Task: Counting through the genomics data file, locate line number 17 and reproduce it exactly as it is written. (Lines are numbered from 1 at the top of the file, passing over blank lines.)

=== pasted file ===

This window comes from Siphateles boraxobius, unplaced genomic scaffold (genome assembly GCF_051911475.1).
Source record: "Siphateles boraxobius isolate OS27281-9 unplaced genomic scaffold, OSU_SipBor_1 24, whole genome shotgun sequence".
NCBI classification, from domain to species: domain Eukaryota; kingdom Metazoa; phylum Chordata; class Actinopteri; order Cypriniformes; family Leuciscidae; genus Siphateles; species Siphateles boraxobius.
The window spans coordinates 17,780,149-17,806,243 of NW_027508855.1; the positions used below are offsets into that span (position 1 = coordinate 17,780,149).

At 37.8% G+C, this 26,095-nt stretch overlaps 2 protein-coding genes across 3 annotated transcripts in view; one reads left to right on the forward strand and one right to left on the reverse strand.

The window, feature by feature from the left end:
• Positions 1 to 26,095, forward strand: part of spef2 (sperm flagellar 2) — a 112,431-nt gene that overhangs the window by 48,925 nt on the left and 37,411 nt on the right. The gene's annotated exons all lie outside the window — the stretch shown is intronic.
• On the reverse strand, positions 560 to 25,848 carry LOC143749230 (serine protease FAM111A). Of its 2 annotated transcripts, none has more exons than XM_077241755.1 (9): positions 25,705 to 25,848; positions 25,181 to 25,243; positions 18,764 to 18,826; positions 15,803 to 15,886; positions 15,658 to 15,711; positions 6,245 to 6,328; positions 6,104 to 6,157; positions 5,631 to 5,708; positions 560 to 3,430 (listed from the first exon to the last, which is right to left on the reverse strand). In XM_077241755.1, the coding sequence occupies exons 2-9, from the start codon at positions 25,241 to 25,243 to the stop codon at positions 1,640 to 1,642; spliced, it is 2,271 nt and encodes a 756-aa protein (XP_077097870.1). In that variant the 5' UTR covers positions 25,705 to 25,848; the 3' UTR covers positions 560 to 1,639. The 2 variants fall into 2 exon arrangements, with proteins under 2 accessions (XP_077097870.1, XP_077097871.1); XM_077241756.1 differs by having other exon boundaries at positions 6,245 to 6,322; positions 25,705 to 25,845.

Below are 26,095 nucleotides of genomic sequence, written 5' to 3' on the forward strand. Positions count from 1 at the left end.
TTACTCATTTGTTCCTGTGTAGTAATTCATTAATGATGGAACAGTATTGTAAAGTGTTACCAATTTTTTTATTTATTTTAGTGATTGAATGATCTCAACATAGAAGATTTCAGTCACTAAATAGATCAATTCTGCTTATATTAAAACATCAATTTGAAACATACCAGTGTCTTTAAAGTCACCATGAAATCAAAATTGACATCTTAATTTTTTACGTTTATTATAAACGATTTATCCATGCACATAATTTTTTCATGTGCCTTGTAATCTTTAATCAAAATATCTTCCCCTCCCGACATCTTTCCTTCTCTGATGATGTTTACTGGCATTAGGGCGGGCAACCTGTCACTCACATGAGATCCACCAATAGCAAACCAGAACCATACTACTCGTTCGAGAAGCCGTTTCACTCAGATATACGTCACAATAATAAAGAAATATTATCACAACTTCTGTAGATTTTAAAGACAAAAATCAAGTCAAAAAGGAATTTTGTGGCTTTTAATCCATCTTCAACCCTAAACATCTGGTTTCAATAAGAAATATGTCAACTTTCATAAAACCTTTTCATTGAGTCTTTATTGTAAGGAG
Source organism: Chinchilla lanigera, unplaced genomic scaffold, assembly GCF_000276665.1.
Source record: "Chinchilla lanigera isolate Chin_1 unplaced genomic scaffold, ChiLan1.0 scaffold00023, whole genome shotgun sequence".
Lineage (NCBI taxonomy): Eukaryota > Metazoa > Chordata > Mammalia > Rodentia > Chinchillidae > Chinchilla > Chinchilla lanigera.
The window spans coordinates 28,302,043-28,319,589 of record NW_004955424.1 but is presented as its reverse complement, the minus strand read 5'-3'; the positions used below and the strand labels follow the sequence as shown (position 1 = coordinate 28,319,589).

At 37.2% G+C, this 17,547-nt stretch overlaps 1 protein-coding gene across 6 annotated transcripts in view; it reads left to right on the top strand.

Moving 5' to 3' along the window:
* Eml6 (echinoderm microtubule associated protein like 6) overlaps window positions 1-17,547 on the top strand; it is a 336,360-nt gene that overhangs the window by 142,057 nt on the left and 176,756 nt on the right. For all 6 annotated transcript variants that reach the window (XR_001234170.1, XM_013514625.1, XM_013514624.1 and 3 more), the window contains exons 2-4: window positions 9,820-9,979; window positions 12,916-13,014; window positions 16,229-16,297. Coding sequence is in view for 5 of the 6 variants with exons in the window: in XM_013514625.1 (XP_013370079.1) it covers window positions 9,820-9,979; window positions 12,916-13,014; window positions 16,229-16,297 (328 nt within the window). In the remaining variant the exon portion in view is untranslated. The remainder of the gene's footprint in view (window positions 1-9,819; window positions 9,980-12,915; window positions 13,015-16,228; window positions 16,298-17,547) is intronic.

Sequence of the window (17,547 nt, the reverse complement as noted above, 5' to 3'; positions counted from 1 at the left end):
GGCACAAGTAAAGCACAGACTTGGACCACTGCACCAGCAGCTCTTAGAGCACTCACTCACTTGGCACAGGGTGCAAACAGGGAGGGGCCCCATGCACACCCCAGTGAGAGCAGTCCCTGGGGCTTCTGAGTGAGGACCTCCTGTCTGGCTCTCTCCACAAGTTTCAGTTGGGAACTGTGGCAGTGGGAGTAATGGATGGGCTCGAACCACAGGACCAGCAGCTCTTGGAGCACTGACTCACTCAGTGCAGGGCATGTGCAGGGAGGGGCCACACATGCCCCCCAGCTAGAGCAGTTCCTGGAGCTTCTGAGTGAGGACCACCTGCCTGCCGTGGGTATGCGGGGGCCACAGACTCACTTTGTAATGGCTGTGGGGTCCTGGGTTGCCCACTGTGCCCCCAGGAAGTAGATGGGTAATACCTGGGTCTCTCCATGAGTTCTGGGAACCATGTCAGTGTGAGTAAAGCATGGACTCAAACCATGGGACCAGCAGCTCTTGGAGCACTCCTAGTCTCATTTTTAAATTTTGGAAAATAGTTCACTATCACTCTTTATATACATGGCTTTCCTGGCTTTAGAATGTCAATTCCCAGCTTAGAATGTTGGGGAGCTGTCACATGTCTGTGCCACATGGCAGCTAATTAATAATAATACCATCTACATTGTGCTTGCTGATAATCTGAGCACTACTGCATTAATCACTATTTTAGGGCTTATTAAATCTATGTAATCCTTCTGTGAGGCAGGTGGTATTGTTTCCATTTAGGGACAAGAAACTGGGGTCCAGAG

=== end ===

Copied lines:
* Eml6 (echinoderm microtubule associated protein like 6) overlaps window positions 1-17,547 on the top strand; it is a 336,360-nt gene that overhangs the window by 142,057 nt on the left and 176,756 nt on the right. For all 6 annotated transcript variants that reach the window (XR_001234170.1, XM_013514625.1, XM_013514624.1 and 3 more), the window contains exons 2-4: window positions 9,820-9,979; window positions 12,916-13,014; window positions 16,229-16,297. Coding sequence is in view for 5 of the 6 variants with exons in the window: in XM_013514625.1 (XP_013370079.1) it covers window positions 9,820-9,979; window positions 12,916-13,014; window positions 16,229-16,297 (328 nt within the window). In the remaining variant the exon portion in view is untranslated. The remainder of the gene's footprint in view (window positions 1-9,819; window positions 9,980-12,915; window positions 13,015-16,228; window positions 16,298-17,547) is intronic.